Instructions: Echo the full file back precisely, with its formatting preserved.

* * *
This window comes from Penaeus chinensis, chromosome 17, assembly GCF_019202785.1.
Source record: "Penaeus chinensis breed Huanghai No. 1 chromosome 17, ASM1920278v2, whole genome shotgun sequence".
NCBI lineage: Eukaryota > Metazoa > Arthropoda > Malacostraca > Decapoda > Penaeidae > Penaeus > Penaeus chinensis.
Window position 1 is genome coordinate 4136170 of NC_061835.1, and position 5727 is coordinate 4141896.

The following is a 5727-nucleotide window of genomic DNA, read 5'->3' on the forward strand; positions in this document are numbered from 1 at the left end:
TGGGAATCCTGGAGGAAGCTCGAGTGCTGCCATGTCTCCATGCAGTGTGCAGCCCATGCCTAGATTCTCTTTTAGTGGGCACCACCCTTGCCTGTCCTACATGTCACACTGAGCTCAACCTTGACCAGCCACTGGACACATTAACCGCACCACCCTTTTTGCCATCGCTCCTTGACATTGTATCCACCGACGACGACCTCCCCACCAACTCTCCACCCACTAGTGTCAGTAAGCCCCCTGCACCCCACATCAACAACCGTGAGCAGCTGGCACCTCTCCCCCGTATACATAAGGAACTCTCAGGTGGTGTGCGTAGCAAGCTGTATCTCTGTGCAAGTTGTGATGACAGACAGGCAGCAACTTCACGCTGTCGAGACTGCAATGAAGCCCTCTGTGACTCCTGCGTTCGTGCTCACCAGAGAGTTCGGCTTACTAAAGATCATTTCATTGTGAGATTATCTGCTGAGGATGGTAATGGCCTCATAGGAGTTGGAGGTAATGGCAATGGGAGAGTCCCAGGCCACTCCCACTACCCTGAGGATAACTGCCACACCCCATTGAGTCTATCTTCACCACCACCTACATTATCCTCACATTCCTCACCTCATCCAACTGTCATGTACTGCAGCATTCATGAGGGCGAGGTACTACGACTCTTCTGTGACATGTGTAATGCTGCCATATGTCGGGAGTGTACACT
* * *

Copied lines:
This window comes from Penaeus chinensis, chromosome 17, assembly GCF_019202785.1.
Source record: "Penaeus chinensis breed Huanghai No. 1 chromosome 17, ASM1920278v2, whole genome shotgun sequence".
NCBI lineage: Eukaryota > Metazoa > Arthropoda > Malacostraca > Decapoda > Penaeidae > Penaeus > Penaeus chinensis.
Window position 1 is genome coordinate 4136170 of NC_061835.1, and position 5727 is coordinate 4141896.

The following is a 5727-nucleotide window of genomic DNA, read 5'->3' on the forward strand; positions in this document are numbered from 1 at the left end:
TGGGAATCCTGGAGGAAGCTCGAGTGCTGCCATGTCTCCATGCAGTGTGCAGCCCATGCCTAGATTCTCTTTTAGTGGGCACCACCCTTGCCTGTCCTACATGTCACACTGAGCTCAACCTTGACCAGCCACTGGACACATTAACCGCACCACCCTTTTTGCCATCGCTCCTTGACATTGTATCCACCGACGACGACCTCCCCACCAACTCTCCACCCACTAGTGTCAGTAAGCCCCCTGCACCCCACATCAACAACCGTGAGCAGCTGGCACCTCTCCCCCGTATACATAAGGAACTCTCAGGTGGTGTGCGTAGCAAGCTGTATCTCTGTGCAAGTTGTGATGACAGACAGGCAGCAACTTCACGCTGTCGAGACTGCAATGAAGCCCTCTGTGACTCCTGCGTTCGTGCTCACCAGAGAGTTCGGCTTACTAAAGATCATTTCATTGTGAGATTATCTGCTGAGGATGGTAATGGCCTCATAGGAGTTGGAGGTAATGGCAATGGGAGAGTCCCAGGCCACTCCCACTACCCTGAGGATAACTGCCACACCCCATTGAGTCTATCTTCACCACCACCTACATTATCCTCACATTCCTCACCTCATCCAACTGTCATGTACTGCAGCATTCATGAGGGCGAGGTACTACGACTCTTCTGTGACATGTGTAATGCTGCCATATGTCGGGAGTGTACACT